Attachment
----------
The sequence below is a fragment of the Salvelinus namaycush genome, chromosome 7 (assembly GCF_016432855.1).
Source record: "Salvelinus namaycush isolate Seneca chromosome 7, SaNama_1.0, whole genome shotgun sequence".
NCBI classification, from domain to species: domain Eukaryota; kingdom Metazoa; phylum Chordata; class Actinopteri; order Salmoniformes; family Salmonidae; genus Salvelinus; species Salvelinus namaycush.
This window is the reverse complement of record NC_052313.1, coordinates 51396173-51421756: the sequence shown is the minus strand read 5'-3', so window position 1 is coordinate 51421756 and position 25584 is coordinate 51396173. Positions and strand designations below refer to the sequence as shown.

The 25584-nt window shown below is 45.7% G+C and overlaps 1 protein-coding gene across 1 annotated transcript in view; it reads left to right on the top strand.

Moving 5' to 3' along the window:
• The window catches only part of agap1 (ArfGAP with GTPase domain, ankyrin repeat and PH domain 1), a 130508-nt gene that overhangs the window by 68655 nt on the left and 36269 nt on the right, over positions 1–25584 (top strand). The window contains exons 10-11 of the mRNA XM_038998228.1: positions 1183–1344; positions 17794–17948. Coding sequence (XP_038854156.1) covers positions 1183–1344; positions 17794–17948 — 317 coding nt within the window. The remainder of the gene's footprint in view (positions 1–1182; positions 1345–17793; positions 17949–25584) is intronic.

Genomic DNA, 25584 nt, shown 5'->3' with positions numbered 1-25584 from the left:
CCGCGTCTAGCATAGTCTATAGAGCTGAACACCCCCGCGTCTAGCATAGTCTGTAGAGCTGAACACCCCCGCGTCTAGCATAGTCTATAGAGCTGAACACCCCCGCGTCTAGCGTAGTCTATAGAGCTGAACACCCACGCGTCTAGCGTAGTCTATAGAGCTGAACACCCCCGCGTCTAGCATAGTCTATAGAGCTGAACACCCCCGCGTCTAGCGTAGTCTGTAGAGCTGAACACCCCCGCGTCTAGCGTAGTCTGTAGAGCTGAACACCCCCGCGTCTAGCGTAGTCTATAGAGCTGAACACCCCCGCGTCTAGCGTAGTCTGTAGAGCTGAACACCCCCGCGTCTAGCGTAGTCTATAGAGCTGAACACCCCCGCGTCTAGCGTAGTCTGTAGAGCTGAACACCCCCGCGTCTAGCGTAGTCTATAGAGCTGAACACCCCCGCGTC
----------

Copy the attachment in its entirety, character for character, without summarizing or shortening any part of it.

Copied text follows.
The sequence below is a fragment of the Salvelinus namaycush genome, chromosome 7 (assembly GCF_016432855.1).
Source record: "Salvelinus namaycush isolate Seneca chromosome 7, SaNama_1.0, whole genome shotgun sequence".
NCBI classification, from domain to species: domain Eukaryota; kingdom Metazoa; phylum Chordata; class Actinopteri; order Salmoniformes; family Salmonidae; genus Salvelinus; species Salvelinus namaycush.
This window is the reverse complement of record NC_052313.1, coordinates 51396173-51421756: the sequence shown is the minus strand read 5'-3', so window position 1 is coordinate 51421756 and position 25584 is coordinate 51396173. Positions and strand designations below refer to the sequence as shown.

The 25584-nt window shown below is 45.7% G+C and overlaps 1 protein-coding gene across 1 annotated transcript in view; it reads left to right on the top strand.

Moving 5' to 3' along the window:
• The window catches only part of agap1 (ArfGAP with GTPase domain, ankyrin repeat and PH domain 1), a 130508-nt gene that overhangs the window by 68655 nt on the left and 36269 nt on the right, over positions 1–25584 (top strand). The window contains exons 10-11 of the mRNA XM_038998228.1: positions 1183–1344; positions 17794–17948. Coding sequence (XP_038854156.1) covers positions 1183–1344; positions 17794–17948 — 317 coding nt within the window. The remainder of the gene's footprint in view (positions 1–1182; positions 1345–17793; positions 17949–25584) is intronic.

Genomic DNA, 25584 nt, shown 5'->3' with positions numbered 1-25584 from the left:
CCGCGTCTAGCATAGTCTATAGAGCTGAACACCCCCGCGTCTAGCATAGTCTGTAGAGCTGAACACCCCCGCGTCTAGCATAGTCTATAGAGCTGAACACCCCCGCGTCTAGCGTAGTCTATAGAGCTGAACACCCACGCGTCTAGCGTAGTCTATAGAGCTGAACACCCCCGCGTCTAGCATAGTCTATAGAGCTGAACACCCCCGCGTCTAGCGTAGTCTGTAGAGCTGAACACCCCCGCGTCTAGCGTAGTCTGTAGAGCTGAACACCCCCGCGTCTAGCGTAGTCTATAGAGCTGAACACCCCCGCGTCTAGCGTAGTCTGTAGAGCTGAACACCCCCGCGTCTAGCGTAGTCTATAGAGCTGAACACCCCCGCGTCTAGCGTAGTCTGTAGAGCTGAACACCCCCGCGTCTAGCGTAGTCTATAGAGCTGAACACCCCCGCGTC